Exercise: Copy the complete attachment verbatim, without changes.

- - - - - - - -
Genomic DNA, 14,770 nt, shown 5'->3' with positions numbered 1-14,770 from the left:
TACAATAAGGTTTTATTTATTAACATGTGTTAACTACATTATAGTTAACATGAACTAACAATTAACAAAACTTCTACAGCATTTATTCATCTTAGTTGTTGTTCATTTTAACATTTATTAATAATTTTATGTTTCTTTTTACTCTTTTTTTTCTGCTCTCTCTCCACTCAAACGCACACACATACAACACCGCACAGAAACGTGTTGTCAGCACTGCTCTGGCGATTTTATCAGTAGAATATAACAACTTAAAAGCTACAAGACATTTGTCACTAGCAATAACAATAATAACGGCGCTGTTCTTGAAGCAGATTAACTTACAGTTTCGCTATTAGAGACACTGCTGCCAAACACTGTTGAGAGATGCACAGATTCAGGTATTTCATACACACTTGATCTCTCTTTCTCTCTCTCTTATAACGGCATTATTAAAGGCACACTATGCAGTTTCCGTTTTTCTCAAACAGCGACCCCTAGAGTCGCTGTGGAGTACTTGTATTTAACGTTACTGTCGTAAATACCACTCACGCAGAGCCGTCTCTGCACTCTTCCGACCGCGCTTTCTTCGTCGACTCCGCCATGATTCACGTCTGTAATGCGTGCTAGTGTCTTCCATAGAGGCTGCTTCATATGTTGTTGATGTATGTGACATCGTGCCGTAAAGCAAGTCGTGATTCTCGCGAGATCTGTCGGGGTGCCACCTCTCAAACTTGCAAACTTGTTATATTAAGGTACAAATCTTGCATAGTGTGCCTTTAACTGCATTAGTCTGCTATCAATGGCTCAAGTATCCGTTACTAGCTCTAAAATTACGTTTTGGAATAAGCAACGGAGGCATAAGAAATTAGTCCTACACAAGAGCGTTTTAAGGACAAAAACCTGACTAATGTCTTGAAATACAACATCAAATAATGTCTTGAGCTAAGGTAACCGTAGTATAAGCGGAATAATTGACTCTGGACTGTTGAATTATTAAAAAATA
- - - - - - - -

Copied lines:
Genomic DNA, 14,770 nt, shown 5'->3' with positions numbered 1-14,770 from the left:
TACAATAAGGTTTTATTTATTAACATGTGTTAACTACATTATAGTTAACATGAACTAACAATTAACAAAACTTCTACAGCATTTATTCATCTTAGTTGTTGTTCATTTTAACATTTATTAATAATTTTATGTTTCTTTTTACTCTTTTTTTTCTGCTCTCTCTCCACTCAAACGCACACACATACAACACCGCACAGAAACGTGTTGTCAGCACTGCTCTGGCGATTTTATCAGTAGAATATAACAACTTAAAAGCTACAAGACATTTGTCACTAGCAATAACAATAATAACGGCGCTGTTCTTGAAGCAGATTAACTTACAGTTTCGCTATTAGAGACACTGCTGCCAAACACTGTTGAGAGATGCACAGATTCAGGTATTTCATACACACTTGATCTCTCTTTCTCTCTCTCTTATAACGGCATTATTAAAGGCACACTATGCAGTTTCCGTTTTTCTCAAACAGCGACCCCTAGAGTCGCTGTGGAGTACTTGTATTTAACGTTACTGTCGTAAATACCACTCACGCAGAGCCGTCTCTGCACTCTTCCGACCGCGCTTTCTTCGTCGACTCCGCCATGATTCACGTCTGTAATGCGTGCTAGTGTCTTCCATAGAGGCTGCTTCATATGTTGTTGATGTATGTGACATCGTGCCGTAAAGCAAGTCGTGATTCTCGCGAGATCTGTCGGGGTGCCACCTCTCAAACTTGCAAACTTGTTATATTAAGGTACAAATCTTGCATAGTGTGCCTTTAACTGCATTAGTCTGCTATCAATGGCTCAAGTATCCGTTACTAGCTCTAAAATTACGTTTTGGAATAAGCAACGGAGGCATAAGAAATTAGTCCTACACAAGAGCGTTTTAAGGACAAAAACCTGACTAATGTCTTGAAATACAACATCAAATAATGTCTTGAGCTAAGGTAACCGTAGTATAAGCGGAATAATTGACTCTGGACTGTTGAATTATTAAAAAATA